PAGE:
You Are Not A Tree…

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Too many of us lament that we can’t get jobs where we were born and raised. That seems especially true of the poorest areas of the country including Appalachia. Jobs just aren’t very plentiful there. The deep South is another example.  It would be nice is all areas of the country were full of gainful employment. But given our foundations in almost pure capitalism that will never happen.

On a side note, it is kinda ironic that the States that rail the most against socialism vote primarily with the GOP and are the ones that have the most citizens who depend on social programs such as Medicaid, food stamps and such.  I know education levels enter into it but why don’t more of those folks just move to where there are more economic opportunities?  I have pondered that question for longer than I care to remember.

It does bug me to hear people complaining about this or that, especially when they could do something it.  Many times it really doesn’t take that much effort. I think that the major issue is their dogged resistance to change.  I and many others welcome the uncertainty associated with change as just part of progress, but others seem to be deathly afraid of it.

If you don’t like where you are, move. You are not a tree

I couldn’t have said it better.

What To Do about Extreme Poverty In The USA?

When you think about extreme poverty I’m sure you mostly think of third world countries. It is hard to imagine that over 3 million people in the US  live on less than $2 per day.

Appalachia.jpgAccording to the World Bank, 769 million people lived on less than $1.90 a day in 2013; they are the world’s very poorest. Of these, 3.2 million live in the United States, and 3.3 million in other high-income countries (most in Italy, Japan and Spain)…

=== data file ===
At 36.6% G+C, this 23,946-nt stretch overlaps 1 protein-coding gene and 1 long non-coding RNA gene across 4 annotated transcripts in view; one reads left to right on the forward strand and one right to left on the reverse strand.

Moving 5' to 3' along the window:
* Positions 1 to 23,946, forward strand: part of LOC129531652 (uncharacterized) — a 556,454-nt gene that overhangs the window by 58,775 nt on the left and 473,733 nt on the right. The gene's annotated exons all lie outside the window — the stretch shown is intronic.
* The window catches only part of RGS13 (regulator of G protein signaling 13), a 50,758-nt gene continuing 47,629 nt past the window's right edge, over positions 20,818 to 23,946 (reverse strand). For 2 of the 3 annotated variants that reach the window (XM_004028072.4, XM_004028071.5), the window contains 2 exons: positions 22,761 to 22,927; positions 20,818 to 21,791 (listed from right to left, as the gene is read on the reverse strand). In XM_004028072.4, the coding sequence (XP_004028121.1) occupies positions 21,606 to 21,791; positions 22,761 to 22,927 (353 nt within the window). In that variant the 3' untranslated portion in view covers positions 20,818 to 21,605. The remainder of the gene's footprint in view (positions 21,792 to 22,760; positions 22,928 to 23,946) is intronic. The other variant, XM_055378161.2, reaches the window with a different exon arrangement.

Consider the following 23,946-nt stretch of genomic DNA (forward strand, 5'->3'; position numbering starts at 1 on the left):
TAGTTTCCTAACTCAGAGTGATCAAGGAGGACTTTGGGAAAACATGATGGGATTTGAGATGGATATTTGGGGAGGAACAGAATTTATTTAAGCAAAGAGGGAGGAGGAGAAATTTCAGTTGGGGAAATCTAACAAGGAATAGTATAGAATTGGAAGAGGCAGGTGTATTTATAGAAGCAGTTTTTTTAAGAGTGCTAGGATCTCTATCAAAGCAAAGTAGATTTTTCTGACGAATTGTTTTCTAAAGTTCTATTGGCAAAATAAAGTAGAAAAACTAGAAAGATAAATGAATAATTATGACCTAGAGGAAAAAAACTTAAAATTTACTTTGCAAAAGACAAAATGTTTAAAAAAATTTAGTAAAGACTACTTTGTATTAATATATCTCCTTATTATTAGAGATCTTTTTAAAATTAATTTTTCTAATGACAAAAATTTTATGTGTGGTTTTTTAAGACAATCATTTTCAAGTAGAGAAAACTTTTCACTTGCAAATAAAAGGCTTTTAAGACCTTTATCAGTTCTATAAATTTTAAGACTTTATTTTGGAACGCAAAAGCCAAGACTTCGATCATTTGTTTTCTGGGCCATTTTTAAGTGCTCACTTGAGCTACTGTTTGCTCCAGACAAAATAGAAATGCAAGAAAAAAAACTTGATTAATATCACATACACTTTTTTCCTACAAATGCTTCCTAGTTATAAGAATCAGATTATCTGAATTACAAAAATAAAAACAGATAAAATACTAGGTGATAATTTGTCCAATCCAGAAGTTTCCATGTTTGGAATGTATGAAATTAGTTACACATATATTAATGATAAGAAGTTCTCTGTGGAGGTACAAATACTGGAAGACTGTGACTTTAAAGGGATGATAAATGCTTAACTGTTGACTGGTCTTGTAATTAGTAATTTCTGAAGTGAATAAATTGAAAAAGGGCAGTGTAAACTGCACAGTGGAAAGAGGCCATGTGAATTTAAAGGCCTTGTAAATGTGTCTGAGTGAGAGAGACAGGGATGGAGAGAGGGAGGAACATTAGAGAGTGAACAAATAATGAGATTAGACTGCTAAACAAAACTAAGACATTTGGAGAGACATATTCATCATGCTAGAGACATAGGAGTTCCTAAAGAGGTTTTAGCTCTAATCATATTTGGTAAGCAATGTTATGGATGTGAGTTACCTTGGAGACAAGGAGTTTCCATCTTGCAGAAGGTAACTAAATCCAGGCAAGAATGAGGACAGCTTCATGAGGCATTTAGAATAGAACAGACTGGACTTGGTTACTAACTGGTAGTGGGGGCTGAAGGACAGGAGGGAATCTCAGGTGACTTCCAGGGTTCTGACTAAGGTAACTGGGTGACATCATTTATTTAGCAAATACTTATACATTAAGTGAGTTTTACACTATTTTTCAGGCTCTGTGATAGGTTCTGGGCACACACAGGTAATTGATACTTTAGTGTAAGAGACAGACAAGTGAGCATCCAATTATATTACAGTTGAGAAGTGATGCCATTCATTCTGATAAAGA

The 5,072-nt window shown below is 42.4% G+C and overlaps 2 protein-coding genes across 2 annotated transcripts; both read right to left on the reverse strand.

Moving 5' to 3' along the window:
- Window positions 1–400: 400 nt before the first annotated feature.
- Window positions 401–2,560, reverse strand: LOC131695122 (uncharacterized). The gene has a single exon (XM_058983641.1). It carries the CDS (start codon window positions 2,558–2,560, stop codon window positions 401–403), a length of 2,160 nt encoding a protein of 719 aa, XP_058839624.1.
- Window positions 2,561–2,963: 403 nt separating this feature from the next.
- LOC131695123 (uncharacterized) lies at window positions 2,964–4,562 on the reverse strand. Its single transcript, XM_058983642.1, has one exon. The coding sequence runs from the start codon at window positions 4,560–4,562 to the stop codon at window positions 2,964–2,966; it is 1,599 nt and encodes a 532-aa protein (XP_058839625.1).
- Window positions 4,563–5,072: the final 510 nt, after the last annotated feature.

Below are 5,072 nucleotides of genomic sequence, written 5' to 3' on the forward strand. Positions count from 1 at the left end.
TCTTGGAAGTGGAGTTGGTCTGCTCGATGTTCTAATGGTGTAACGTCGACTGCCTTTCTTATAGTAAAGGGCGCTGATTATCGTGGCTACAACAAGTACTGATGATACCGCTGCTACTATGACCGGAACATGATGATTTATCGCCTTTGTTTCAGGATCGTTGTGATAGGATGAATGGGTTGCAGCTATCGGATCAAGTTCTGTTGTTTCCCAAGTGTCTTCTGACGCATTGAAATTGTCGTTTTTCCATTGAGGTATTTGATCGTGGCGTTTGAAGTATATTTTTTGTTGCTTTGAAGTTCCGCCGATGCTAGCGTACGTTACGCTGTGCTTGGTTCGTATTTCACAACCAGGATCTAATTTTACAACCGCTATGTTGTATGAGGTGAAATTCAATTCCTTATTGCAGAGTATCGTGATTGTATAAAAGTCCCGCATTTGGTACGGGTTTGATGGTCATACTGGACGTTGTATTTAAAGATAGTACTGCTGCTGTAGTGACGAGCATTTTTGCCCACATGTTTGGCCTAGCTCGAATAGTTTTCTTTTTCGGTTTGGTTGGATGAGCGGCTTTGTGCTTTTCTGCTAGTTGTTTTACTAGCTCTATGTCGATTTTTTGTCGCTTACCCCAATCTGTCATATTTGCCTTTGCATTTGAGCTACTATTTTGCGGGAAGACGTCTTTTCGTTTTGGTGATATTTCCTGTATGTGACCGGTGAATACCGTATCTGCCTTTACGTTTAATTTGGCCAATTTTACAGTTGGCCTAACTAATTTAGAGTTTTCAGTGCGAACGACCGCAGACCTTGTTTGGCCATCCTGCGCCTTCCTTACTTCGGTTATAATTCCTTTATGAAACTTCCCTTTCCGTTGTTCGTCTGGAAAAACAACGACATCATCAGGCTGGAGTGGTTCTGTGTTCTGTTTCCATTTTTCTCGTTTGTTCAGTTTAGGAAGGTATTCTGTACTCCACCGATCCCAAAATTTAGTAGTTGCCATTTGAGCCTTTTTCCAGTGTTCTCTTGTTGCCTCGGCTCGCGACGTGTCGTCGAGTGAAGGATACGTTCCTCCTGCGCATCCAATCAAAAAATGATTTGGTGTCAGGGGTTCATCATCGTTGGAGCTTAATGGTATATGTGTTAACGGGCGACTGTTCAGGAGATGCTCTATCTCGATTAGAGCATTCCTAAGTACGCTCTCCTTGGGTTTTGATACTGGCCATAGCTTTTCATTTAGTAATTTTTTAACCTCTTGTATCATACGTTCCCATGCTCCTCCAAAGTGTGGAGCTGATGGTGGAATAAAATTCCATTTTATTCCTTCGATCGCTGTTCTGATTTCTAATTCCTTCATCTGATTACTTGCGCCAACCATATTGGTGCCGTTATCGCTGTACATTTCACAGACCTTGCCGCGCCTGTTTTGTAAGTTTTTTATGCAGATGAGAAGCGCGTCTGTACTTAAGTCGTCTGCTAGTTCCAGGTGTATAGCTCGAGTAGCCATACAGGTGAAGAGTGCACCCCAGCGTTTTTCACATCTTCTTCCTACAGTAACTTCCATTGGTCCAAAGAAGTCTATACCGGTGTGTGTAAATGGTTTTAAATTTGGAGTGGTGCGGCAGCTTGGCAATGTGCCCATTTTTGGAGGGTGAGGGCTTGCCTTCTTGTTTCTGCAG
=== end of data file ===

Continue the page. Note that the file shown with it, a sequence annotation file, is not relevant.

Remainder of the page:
Even for the whole population, life expectancy in the United States is lower than we would expect given its national income, and there are places — the Mississippi Delta and much of Appalachia — where life expectancy is lower than in Bangladesh and Vietnam.

Source: The U.S. Can No Longer Hide From Its Deep Poverty Problem – The New York Times

What can be done with areas like Appalachia and the Mississippi Delta?  Or maybe even more importantly what should be done? I don’t pretend to have an answer to these questions but I do have more questions about the topic. I’m not an expert by any stretch of the imagination in this topic so I am only speaking from logic or maybe from my heart. Empathy drives much of what I am especially at this period in my life.

Appalachia-3.jpgAlthough I have not experienced being in either of these two regions to any extent, I have heard the stories and legends about them. They both seem to be areas that are totally lost in time.  When I was growing up with a single parent low wage dad I was poor but I didn’t really know that for a fact.  We ate a lot of spaghetti and such and usually only had meat a couple of times a week but that was normal for me and I assumed for most others.

I recently went to the Museum of Appalachia in eastern Tennessee and it proved to be an enlightening experience. I was made aware of the extreme pride some from that region have in their existence. But I also imagine that there are those who feel trapped in a lifestyle they were born into and can’t wait or more sadly figure out how to leave it.

Appalachia-2.jpgGetting to the point of this post, what can or maybe should we do about the extreme poverty in those particular regions? Since we are a capitalist country we can’t dictate that businesses open up factories and stores in the region to give the folks there more opportunities. Simply handing out money is not an option that many there would likely accept? Without a lot of thought, I’m not sure there is much to be done.

Somehow we need to make sure that those who live in these regions know that there are opportunities outside their area if they have the will to leave. Beyond that, I’m not sure that there is an answer to my original questions.

Museum of Appalachia

 

Scan 1Banner ISOA  On my most recent trip InSearchOfAmerica I visited the Museum of Appalachia. I was not expecting too much but was blown away by what I found. It is a museum like no other I have visited. The totally unique thing about this place was that all the building and most of the antiques were identified by the person who owned them and included stories about their lives.  It is almost as if you could picture them living in the buildings and using the instruments and such.

 

I took literally a hundred photos of the place. Here are a few to entice you to visit. The museum is located in Clinton TN in the northeast corner of the State.

 

 

 

As usual click on any picture to see a larger slideshow view